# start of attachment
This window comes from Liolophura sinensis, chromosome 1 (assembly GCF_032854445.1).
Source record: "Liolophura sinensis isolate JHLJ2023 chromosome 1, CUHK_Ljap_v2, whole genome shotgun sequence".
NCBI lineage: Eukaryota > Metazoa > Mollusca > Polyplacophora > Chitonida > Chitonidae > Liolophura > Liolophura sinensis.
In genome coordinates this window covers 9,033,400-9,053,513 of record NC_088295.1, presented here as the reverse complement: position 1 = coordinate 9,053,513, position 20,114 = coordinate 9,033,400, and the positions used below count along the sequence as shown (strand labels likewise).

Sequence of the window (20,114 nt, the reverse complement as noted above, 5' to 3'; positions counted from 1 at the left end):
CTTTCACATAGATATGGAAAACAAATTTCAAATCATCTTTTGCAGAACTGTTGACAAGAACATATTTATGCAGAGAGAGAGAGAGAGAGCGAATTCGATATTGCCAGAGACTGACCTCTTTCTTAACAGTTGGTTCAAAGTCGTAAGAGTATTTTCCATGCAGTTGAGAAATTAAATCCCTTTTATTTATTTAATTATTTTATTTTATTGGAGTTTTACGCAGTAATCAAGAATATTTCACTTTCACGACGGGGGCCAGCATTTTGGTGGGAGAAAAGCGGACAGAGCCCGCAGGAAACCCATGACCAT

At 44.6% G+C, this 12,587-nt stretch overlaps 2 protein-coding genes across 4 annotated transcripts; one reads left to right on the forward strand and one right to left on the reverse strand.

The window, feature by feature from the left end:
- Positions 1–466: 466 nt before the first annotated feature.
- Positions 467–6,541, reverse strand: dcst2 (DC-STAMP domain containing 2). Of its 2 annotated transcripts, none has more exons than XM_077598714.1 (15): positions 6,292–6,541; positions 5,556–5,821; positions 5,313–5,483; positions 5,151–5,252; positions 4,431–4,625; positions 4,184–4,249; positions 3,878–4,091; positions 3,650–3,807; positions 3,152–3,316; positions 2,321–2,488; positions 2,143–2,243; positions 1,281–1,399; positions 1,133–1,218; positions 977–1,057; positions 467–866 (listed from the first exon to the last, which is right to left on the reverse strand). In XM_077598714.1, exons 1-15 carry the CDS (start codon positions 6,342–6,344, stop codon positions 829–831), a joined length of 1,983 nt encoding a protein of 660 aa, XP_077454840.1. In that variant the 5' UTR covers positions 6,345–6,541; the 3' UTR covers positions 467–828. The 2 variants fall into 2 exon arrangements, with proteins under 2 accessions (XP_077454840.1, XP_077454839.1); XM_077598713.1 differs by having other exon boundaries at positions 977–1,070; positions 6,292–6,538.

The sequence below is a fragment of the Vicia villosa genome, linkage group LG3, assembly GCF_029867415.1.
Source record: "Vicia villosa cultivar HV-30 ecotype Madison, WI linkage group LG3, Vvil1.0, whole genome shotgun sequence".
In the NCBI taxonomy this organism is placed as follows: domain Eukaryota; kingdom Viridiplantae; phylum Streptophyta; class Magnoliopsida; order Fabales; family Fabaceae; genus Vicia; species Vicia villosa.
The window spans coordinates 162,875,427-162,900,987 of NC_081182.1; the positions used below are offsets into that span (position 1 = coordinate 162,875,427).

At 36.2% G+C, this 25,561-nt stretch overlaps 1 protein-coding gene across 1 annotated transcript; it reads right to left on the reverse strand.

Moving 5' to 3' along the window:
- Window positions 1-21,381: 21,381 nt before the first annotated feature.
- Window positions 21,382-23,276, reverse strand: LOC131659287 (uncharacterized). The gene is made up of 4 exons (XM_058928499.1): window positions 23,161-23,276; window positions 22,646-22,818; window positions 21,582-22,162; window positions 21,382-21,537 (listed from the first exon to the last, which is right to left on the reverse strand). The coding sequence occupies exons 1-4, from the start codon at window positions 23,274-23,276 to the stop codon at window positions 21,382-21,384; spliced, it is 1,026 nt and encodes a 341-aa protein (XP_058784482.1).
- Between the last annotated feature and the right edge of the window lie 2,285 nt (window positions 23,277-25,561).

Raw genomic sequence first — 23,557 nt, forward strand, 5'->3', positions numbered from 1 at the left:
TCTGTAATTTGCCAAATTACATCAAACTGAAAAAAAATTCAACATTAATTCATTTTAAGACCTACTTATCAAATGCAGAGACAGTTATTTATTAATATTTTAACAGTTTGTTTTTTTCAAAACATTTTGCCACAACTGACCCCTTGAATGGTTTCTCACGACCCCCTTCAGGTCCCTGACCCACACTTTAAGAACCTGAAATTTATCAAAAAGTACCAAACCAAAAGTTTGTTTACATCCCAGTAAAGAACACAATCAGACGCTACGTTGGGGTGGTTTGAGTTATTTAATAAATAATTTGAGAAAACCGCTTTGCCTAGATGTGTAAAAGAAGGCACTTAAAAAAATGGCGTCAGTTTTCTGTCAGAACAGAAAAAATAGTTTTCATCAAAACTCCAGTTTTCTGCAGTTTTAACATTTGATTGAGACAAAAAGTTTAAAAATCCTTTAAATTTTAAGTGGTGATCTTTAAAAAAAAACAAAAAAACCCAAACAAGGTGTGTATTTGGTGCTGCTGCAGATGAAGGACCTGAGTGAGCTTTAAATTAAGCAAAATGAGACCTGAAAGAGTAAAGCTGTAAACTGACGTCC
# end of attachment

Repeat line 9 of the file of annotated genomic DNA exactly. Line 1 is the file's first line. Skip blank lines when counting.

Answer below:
- Positions 1–466: 466 nt before the first annotated feature.